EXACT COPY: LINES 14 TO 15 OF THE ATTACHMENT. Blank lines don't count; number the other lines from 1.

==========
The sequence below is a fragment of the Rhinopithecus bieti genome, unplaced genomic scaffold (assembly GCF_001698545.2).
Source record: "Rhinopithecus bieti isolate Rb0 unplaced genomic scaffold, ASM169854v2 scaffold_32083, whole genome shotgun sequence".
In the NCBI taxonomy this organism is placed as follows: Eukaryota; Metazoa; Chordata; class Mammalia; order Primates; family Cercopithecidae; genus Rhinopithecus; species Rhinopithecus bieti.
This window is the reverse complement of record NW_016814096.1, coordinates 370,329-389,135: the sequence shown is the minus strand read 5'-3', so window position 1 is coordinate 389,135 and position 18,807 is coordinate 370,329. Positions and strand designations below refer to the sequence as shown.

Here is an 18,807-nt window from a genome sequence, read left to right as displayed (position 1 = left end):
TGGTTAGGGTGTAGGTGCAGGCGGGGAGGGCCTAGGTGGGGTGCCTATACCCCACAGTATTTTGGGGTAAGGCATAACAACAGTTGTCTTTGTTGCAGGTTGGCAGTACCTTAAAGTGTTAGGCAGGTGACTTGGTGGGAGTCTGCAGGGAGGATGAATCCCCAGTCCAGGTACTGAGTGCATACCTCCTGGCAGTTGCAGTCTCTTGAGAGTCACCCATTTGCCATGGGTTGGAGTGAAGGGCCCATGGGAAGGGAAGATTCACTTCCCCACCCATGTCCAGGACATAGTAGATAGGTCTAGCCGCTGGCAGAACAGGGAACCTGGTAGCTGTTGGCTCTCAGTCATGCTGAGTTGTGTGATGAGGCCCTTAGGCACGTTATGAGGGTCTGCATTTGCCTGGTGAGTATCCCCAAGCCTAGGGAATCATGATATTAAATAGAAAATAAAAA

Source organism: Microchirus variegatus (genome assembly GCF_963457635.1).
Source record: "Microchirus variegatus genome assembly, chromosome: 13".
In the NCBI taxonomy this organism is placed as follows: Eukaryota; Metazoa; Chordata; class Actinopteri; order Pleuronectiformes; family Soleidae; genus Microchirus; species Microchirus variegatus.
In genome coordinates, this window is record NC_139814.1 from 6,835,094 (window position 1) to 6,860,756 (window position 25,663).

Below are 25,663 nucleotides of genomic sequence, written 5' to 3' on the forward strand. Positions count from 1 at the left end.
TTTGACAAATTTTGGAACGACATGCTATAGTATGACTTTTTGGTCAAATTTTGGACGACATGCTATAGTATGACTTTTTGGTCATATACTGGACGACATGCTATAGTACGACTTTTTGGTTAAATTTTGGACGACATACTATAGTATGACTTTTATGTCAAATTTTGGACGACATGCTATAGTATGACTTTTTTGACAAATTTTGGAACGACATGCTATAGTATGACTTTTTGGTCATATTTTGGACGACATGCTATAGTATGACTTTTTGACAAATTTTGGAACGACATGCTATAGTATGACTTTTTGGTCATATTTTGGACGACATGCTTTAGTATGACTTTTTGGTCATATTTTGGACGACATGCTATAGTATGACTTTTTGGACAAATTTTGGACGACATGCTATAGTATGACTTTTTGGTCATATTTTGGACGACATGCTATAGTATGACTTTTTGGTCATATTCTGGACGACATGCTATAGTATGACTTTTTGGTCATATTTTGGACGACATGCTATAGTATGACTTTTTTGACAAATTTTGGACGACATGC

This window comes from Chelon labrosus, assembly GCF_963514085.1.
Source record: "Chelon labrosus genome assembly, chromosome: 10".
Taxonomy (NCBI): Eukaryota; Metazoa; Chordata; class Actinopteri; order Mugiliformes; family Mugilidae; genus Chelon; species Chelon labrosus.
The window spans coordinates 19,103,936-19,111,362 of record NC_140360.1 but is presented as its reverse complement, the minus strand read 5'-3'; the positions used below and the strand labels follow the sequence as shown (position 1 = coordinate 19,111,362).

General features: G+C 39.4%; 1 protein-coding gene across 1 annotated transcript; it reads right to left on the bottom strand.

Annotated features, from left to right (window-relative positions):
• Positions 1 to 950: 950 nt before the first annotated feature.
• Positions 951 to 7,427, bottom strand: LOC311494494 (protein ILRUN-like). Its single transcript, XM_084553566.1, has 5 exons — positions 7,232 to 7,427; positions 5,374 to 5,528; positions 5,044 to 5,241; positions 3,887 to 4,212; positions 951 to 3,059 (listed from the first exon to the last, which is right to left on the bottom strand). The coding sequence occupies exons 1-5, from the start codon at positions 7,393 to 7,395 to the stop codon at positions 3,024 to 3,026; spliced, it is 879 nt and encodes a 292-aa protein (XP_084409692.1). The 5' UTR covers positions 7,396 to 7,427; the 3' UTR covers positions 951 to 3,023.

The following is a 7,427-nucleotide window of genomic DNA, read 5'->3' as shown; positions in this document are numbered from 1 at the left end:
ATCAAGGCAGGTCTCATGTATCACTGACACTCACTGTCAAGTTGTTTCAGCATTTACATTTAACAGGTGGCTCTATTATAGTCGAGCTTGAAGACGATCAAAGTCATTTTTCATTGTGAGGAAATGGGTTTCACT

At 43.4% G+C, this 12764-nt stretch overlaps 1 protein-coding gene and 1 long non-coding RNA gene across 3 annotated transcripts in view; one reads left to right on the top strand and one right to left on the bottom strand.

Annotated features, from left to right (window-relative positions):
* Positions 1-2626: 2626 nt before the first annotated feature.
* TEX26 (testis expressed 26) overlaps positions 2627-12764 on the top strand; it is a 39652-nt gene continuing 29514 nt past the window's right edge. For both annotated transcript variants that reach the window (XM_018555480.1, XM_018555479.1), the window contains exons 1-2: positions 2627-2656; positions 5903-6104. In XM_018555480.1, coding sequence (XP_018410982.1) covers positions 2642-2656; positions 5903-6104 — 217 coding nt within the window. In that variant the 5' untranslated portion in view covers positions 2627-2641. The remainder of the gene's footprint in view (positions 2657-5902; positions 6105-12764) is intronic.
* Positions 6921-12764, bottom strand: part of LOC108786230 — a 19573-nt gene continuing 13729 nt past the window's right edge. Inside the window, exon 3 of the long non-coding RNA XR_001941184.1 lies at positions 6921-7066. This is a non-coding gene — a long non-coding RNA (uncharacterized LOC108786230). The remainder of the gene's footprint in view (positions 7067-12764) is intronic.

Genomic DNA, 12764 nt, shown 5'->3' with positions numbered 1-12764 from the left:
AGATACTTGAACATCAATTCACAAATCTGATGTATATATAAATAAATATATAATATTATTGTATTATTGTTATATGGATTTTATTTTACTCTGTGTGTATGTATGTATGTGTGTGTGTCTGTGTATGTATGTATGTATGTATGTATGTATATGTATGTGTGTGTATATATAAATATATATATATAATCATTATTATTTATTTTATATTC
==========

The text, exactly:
Source record: "Chelon labrosus genome assembly, chromosome: 10".
Taxonomy (NCBI): Eukaryota; Metazoa; Chordata; class Actinopteri; order Mugiliformes; family Mugilidae; genus Chelon; species Chelon labrosus.